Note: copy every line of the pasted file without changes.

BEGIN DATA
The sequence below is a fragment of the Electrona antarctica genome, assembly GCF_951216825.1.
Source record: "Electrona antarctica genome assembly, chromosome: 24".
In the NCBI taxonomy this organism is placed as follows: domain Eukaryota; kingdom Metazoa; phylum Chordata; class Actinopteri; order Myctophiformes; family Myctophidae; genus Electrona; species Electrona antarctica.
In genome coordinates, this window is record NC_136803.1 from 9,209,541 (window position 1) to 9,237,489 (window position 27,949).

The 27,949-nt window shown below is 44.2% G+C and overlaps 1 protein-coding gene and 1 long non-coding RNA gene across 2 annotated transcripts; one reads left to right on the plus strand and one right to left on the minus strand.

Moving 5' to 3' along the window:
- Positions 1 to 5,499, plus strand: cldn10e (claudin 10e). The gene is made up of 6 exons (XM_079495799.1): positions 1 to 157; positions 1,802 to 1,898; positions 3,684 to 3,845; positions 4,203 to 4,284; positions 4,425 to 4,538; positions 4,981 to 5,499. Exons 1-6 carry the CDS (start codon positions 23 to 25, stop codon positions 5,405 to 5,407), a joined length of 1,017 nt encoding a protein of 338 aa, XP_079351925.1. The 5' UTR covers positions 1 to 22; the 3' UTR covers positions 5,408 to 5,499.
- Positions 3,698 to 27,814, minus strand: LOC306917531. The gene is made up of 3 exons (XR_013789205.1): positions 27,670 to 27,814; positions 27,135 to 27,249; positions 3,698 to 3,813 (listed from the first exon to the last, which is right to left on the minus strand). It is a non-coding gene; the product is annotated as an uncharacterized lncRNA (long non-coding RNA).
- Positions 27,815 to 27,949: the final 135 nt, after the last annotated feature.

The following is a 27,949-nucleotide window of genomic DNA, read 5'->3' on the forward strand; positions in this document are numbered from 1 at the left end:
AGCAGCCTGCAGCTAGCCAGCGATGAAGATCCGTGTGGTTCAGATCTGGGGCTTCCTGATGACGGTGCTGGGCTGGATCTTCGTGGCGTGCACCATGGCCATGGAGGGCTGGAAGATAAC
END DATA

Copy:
The sequence below is a fragment of the Electrona antarctica genome, assembly GCF_951216825.1.
Source record: "Electrona antarctica genome assembly, chromosome: 24".
In the NCBI taxonomy this organism is placed as follows: domain Eukaryota; kingdom Metazoa; phylum Chordata; class Actinopteri; order Myctophiformes; family Myctophidae; genus Electrona; species Electrona antarctica.
In genome coordinates, this window is record NC_136803.1 from 9,209,541 (window position 1) to 9,237,489 (window position 27,949).

The 27,949-nt window shown below is 44.2% G+C and overlaps 1 protein-coding gene and 1 long non-coding RNA gene across 2 annotated transcripts; one reads left to right on the plus strand and one right to left on the minus strand.

Moving 5' to 3' along the window:
- Positions 1 to 5,499, plus strand: cldn10e (claudin 10e). The gene is made up of 6 exons (XM_079495799.1): positions 1 to 157; positions 1,802 to 1,898; positions 3,684 to 3,845; positions 4,203 to 4,284; positions 4,425 to 4,538; positions 4,981 to 5,499. Exons 1-6 carry the CDS (start codon positions 23 to 25, stop codon positions 5,405 to 5,407), a joined length of 1,017 nt encoding a protein of 338 aa, XP_079351925.1. The 5' UTR covers positions 1 to 22; the 3' UTR covers positions 5,408 to 5,499.
- Positions 3,698 to 27,814, minus strand: LOC306917531. The gene is made up of 3 exons (XR_013789205.1): positions 27,670 to 27,814; positions 27,135 to 27,249; positions 3,698 to 3,813 (listed from the first exon to the last, which is right to left on the minus strand). It is a non-coding gene; the product is annotated as an uncharacterized lncRNA (long non-coding RNA).
- Positions 27,815 to 27,949: the final 135 nt, after the last annotated feature.

The following is a 27,949-nucleotide window of genomic DNA, read 5'->3' on the forward strand; positions in this document are numbered from 1 at the left end:
AGCAGCCTGCAGCTAGCCAGCGATGAAGATCCGTGTGGTTCAGATCTGGGGCTTCCTGATGACGGTGCTGGGCTGGATCTTCGTGGCGTGCACCATGGCCATGGAGGGCTGGAAGATAAC